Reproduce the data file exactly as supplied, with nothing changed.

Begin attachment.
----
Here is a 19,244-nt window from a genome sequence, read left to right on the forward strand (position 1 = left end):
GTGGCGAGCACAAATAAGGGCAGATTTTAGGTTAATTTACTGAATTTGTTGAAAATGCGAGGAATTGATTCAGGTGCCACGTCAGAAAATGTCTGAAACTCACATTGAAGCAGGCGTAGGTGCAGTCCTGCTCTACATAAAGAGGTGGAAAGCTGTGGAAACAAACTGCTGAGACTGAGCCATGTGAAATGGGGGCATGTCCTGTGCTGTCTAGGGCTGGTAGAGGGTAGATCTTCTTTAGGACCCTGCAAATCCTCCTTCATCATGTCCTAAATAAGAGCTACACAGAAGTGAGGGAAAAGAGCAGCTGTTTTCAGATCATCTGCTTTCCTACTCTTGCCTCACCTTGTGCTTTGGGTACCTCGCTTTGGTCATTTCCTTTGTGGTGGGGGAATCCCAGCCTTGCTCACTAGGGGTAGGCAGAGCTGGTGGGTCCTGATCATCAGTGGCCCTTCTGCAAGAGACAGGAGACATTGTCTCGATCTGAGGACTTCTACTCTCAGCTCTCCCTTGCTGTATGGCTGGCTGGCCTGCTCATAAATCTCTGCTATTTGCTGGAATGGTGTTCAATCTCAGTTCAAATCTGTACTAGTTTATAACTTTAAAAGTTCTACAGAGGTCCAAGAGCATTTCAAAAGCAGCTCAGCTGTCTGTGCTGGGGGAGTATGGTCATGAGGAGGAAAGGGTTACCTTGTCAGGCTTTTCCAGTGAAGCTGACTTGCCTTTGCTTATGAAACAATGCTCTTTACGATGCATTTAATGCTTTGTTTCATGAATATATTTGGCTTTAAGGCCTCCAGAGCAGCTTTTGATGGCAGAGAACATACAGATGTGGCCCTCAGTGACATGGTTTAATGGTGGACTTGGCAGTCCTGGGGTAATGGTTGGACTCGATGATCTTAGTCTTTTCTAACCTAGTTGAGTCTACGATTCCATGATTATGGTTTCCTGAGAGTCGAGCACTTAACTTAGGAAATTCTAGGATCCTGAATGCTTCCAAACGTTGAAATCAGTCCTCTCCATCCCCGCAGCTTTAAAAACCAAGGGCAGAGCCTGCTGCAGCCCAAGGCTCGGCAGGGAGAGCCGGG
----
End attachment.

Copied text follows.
Here is a 19,244-nt window from a genome sequence, read left to right on the forward strand (position 1 = left end):
GTGGCGAGCACAAATAAGGGCAGATTTTAGGTTAATTTACTGAATTTGTTGAAAATGCGAGGAATTGATTCAGGTGCCACGTCAGAAAATGTCTGAAACTCACATTGAAGCAGGCGTAGGTGCAGTCCTGCTCTACATAAAGAGGTGGAAAGCTGTGGAAACAAACTGCTGAGACTGAGCCATGTGAAATGGGGGCATGTCCTGTGCTGTCTAGGGCTGGTAGAGGGTAGATCTTCTTTAGGACCCTGCAAATCCTCCTTCATCATGTCCTAAATAAGAGCTACACAGAAGTGAGGGAAAAGAGCAGCTGTTTTCAGATCATCTGCTTTCCTACTCTTGCCTCACCTTGTGCTTTGGGTACCTCGCTTTGGTCATTTCCTTTGTGGTGGGGGAATCCCAGCCTTGCTCACTAGGGGTAGGCAGAGCTGGTGGGTCCTGATCATCAGTGGCCCTTCTGCAAGAGACAGGAGACATTGTCTCGATCTGAGGACTTCTACTCTCAGCTCTCCCTTGCTGTATGGCTGGCTGGCCTGCTCATAAATCTCTGCTATTTGCTGGAATGGTGTTCAATCTCAGTTCAAATCTGTACTAGTTTATAACTTTAAAAGTTCTACAGAGGTCCAAGAGCATTTCAAAAGCAGCTCAGCTGTCTGTGCTGGGGGAGTATGGTCATGAGGAGGAAAGGGTTACCTTGTCAGGCTTTTCCAGTGAAGCTGACTTGCCTTTGCTTATGAAACAATGCTCTTTACGATGCATTTAATGCTTTGTTTCATGAATATATTTGGCTTTAAGGCCTCCAGAGCAGCTTTTGATGGCAGAGAACATACAGATGTGGCCCTCAGTGACATGGTTTAATGGTGGACTTGGCAGTCCTGGGGTAATGGTTGGACTCGATGATCTTAGTCTTTTCTAACCTAGTTGAGTCTACGATTCCATGATTATGGTTTCCTGAGAGTCGAGCACTTAACTTAGGAAATTCTAGGATCCTGAATGCTTCCAAACGTTGAAATCAGTCCTCTCCATCCCCGCAGCTTTAAAAACCAAGGGCAGAGCCTGCTGCAGCCCAAGGCTCGGCAGGGAGAGCCGGG